Mr Godfrey has suggested another option, i.e. inviting just the two proponents to revise their original proposals and resubmit these for Government's consideration. Since the two proponents already knew about the strengths and weaknesses of each other's proposal during the negotiation on collaboration, it was obvious that the impartiality of the re-evaluation exercise would be jeopardised. This proposal has intrinsic procedural problems. In December 2010, Mr Godfrey himself expressed reservation about this proposal [note (c)].
The decision to pursue the dual-implementer approach was a collective one made after thorough consideration of all factors. It was more pragmatic in overall terms and could meet the implementation schedule of ILSP. Economy of scale as mentioned by Mr Godfrey was one of the considerations, but not the only one. Introducing competition between the Implementers might not necessarily be a bad thing. ILSP is not a small-scale programme; even under a geographically split approach, each Implementer still has some 150,000 target beneficiaries to serve. We have also capped the total administrative expenses for the programme.
I hope the above clarification will dispel Members' doubts on the selection process. As a civil servant, I always insist that the Government should act, and be seen to be acting, in a fair and impartial manner whenever competitive bidding or public funding is involved. We should not move the goal post as we wish.
Second: The civil service firmly believes in and upholds the principle of political neutrality. I would stress that throughout the course of my involvement in the ILSP selection process, I have never been put under pressure by anybody, nor have I pressurised anybody, implicitly or otherwise, to interfere with the selection outcome.
I had all along been advising Mr Godfrey that our guiding principles should always be the interests of the programme and procedural propriety. Mr Godfrey has confirmed this [note (d)]. I joined the Commerce and Economic Development Bureau in April last year and did not take part in the design and evaluation of the RFP. The review committee was established in August last year, with participation of colleagues from the Treasury Branch and the Education Bureau. When we engaged the two proponents to explore collaboration between October and December last year, both Mr Godfrey and I were complained by the two proponents that we had appeared to be siding with the other party, which indeed bore out the Government's neutrality. In considering the fallback options, Mr Godfrey and I had different views. The final decision was Government's collective decision. The dual-implementer approach was adopted with the consent of both proponents. Concerns that the selection had been manipulated by the Government or individual officials were not true.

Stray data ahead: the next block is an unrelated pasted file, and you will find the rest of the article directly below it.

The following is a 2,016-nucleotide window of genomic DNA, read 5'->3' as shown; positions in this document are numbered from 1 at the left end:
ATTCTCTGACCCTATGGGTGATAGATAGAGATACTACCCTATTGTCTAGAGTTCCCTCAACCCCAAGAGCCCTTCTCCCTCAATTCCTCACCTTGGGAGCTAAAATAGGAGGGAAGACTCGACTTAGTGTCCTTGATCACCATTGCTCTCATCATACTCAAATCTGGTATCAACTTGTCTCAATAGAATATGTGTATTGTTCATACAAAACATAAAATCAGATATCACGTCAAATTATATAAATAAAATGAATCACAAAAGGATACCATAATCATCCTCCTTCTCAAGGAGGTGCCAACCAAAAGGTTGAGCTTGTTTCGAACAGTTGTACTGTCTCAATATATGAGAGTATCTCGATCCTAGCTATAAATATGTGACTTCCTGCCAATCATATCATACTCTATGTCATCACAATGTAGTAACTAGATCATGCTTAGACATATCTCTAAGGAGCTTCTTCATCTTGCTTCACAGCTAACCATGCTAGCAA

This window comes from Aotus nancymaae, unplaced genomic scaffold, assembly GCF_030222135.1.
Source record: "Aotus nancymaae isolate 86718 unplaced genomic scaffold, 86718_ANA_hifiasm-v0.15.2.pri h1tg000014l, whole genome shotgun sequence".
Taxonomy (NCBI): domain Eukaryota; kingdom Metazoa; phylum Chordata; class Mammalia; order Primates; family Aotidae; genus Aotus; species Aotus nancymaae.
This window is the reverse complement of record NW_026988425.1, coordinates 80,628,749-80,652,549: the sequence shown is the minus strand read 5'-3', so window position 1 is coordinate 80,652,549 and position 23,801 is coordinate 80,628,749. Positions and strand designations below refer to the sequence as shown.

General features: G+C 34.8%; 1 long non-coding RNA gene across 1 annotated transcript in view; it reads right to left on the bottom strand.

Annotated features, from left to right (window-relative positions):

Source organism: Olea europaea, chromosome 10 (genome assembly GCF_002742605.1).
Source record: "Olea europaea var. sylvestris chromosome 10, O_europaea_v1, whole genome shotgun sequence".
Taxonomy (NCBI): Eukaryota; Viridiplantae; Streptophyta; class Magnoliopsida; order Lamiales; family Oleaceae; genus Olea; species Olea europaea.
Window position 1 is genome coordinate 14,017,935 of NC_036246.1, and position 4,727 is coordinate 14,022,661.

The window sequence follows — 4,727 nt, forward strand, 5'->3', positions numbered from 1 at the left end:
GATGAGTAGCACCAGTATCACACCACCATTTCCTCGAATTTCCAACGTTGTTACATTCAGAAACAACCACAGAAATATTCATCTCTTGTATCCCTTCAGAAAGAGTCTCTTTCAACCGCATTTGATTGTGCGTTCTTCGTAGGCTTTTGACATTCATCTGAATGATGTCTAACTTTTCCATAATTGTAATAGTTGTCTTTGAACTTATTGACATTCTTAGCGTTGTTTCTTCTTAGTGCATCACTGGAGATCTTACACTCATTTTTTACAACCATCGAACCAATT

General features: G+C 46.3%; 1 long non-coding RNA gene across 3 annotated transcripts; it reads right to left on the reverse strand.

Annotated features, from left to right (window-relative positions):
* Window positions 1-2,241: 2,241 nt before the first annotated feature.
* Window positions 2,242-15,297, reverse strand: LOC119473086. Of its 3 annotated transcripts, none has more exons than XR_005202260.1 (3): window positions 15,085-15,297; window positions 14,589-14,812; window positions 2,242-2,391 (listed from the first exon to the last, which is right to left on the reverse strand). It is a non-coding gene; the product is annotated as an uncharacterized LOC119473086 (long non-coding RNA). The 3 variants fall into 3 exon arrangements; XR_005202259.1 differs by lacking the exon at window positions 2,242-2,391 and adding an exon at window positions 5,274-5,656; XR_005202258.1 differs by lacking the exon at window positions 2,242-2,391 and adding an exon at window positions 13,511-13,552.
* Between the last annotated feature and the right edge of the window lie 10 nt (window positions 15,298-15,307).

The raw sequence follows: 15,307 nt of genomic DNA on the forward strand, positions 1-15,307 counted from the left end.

Mr Godfrey alleged that there was "political interference" in the selection process. Such allegations are misleading and unfounded. When Mr Godfrey reported the progress of the RFP in August last year, he did mention that during consideration of including this initiative in the Budget, he had the impression that FS wished that ILSP should be implemented by a social enterprise or an organisation with business sense, and that FS considered iProA a suitable implementation agent. At the time, Mr Godfrey stressed, and has reaffirmed recently, that he was not affected by this impression and had conducted the evaluation process in an unbiased manner [note (e)]. Mr Godfrey also said that FS had not given any instruction to him. Mr Godfrey did not appear to be disturbed by this view. My perception at the time was that Mr Godfrey was only reflecting his impression of FS's personal view, which did not imply that FS had any intention to influence the selection process. (In fact, in paragraph 12 [note (f)] of his submission to the Legco, he himself agreed that an organisation with business sense like iProA could be a suitable Implementer.) After hearing what Mr Godfrey had said, I called the FS's Office to ascertain the context giving rise to his impression. The message I got over phone was: FS had expressed his personal opinion during the pre-Budget stage about the merits of implementing the programme by a social enterprise or an organisation with business sense, and that iProA might have the requisite business experience. However, FS had never suggested, implicitly or explicitly, that the established selection mechanism should not be followed. I then explained this to Mr Godfrey and reminded him again to only follow prudent and fair principles. In early August 2010, when Mr Godfrey and I briefed the Secretary for Commerce and Economic Development (SCED) on progress of the RFP, FS's view was brought up again. I remember clearly that SCED said she was not aware of FS expressing any viewpoint on the matter. SCED told Mr Godfrey to complete the selection in a fair manner. She did not mention any preference on selection outcome.